Are DEW's a Government Cover Story to Discredit Gang Stalking?
Many popular bloggers and websites that write about gang stalking make claims that electromagnetic weapons are being used against targeted individuals. These claims include remote electronic attack from distant sources such as cell phone towers. According to these claims a targeted individual can be experience anything from headaches, to organ damage, or, even death, as a result. Also, it is commonly claimed that a single target can be selected for such electronic attack within a home or structure, without harming other people therein.
Wikipedia has summarized the situation in a fashion that is unfavorable to both the alleged DEW victims, and, by association, gang stalking targets:
False claims of stalking and delusions of persecution
Multiple news reports have described how groups of Internet users have cooperated to exchange detailed conspiracy theories involving coordinated activities by large numbers of people and the use of "psychotronic weapons" and other alleged mind control techniques. These are generally reported by external observers as being examples of belief systems, as opposed to reports of objective phenomena.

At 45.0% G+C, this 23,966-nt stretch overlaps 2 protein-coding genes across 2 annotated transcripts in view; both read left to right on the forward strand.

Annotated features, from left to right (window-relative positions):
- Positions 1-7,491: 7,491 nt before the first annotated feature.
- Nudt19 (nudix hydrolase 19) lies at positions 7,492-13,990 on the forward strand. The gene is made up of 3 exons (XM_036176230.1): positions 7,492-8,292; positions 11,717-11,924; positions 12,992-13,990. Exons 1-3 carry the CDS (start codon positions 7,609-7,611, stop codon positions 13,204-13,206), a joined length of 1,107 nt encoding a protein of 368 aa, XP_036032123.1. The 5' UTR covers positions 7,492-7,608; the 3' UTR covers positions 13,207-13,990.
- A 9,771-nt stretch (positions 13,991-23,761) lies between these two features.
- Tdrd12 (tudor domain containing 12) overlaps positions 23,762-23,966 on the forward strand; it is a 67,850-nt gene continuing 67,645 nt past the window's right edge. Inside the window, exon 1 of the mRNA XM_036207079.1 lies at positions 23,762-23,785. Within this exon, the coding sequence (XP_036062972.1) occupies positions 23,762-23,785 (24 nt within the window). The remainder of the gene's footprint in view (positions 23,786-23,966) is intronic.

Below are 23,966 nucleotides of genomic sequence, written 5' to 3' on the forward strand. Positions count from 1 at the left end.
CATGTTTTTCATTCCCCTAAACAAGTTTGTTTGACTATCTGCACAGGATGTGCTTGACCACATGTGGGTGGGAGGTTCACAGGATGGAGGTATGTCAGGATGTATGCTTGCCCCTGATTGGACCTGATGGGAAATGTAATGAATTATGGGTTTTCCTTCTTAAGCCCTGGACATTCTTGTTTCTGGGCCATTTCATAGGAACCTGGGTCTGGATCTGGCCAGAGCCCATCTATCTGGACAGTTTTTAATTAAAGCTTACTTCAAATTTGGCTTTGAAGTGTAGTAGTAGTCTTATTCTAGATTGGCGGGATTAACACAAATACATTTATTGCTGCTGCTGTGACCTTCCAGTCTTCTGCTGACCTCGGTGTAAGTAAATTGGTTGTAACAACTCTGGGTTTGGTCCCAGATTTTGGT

There is a multi-billion dollar domestic law enforcement market in the United States for Non-Lethal weapons. To this date, no defense contractor, or, other corporation, has weaponized a remote weapon that has the ability to deliver an electric or electronic charge directed at a specific targeted person. In fact, the developmentof a remote electronic Tesla-style ray gun is considered to be the Holy Grail of non-lethal weapons:
Long-range electroshock has been a Holy Grail for years.
The fact that remote "zapping" would be a dream come true for law enforcement is a no brainer. Remote crowd control, or, the ability to disable a threatening individual from a distance has obvious advantages. The police would not find themselves in questionable, sadistic scenes on RT, multi-million dollar wrongful death lawsuits and attendant bad press would be avoided, etc. The absence of such technology on the law enforcement front suggests that the accounts of remote microwave attack are either erroneous or disinformational.
The 1976 Soviet irradiation of the U.S. Emabssy in Moscow, as well as, other inadvertent electromagnetic exposure victims have been medically studied and found to have had no statistically significant resulting health issues:
All of this suggests that stories of remote electromagnetic attack are implausible if not gvoernment-manufactured propaganda.
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